Terracon busy near Atlanta, Gainesville, elsewhere

Submitted by Terracon Consultants (770-623-0755)

Terracon archaeologists and historians continue to maintain busy field schedules across the southeast. The summer and autumn seasons have sent our staff to southwest, northern, and coastal Georgia, Tennessee, Florida, South Carolina, and the far reaches of northwest Virginia.

Recently we have completed Phase I & II surveys for GDOT of a 32-mile corridor road expansion project through Dougherty, Worth and Colquitt counties. Forty-five archaeological occurrences were found during the survey, 39 of which were archaeological sites and six were isolated finds. Additionally, an unmarked cemetery was delineated and recorded within Worth County. Two sites, 9WO41 and 9DU173, were examined with Phase II testing. 9WO41 is an amalgam of small Early to Middle Woodland seasonal habitation sites; however, there is the possibility of a Paleoindian component. 9DU173 is a multi-component site with evidence of Archaic encampments and an historic mid-to-late twentieth-century privy. Neither site was recommended eligible for the NRHP due to lack of integrity and heavy disturbance over long periods of time.

In north Georgia, we conducted four surveys in Hall County for various multi-use developments, including a 6-mile survey for bike trail improvements at Chicopee Woods Nature Preserve. Currently, we are completing a 13-mile GDOT corridor survey that extends from Forsyth County into Hall County. Thus far, we have identified an early nineteenth-century house site in Hall County. Miscellaneous projects north of the Fall Line were completed in Clayton, Fayette, Fulton, Gordon, and Gwinnett counties; however, much of the fieldwork for these counties fell within urban limits, which yielded negative findings.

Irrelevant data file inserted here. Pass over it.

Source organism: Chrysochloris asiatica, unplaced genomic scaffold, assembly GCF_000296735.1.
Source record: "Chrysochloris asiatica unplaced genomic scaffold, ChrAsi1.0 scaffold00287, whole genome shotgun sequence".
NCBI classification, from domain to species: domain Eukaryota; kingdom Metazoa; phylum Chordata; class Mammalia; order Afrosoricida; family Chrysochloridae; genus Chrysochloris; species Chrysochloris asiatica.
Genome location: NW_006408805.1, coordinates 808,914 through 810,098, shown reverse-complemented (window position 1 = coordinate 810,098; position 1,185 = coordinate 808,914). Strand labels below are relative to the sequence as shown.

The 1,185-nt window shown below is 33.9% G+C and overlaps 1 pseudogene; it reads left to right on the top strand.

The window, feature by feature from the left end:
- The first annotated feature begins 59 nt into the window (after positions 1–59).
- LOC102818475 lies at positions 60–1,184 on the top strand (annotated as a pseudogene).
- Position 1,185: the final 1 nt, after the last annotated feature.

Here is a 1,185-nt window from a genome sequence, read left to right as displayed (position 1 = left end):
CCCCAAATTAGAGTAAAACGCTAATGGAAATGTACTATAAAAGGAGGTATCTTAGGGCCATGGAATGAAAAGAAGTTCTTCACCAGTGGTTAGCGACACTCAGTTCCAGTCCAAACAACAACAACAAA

In August, we identified an Early Woodland site, 9GN326, upon the completion of a survey for a proposed sewer line. The survey area was located adjacent to Oak Grove Cemetery, the oldest historic cemetery in Brunswick, Georgia. A possible grave shaft was also discovered outside the cemetery fence line. Neither archaeological occurrence was recommended eligible for the NRHP; however, based on our findings, the proposed line was relocated, preserving 9GN326 and the possible grave shaft.

In Laurens, South Carolina, we discovered a mid-nineteenth century homestead and an associated unmarked cemetery within a 22.3-acre tract of land slated for commercial development. Due to heavy erosion and bulldozing, the site was not recommended eligible for NRHP.

This winter season we look forward to commencing archaeology and historic preservation work in Peach, Troup, and Sumter counties.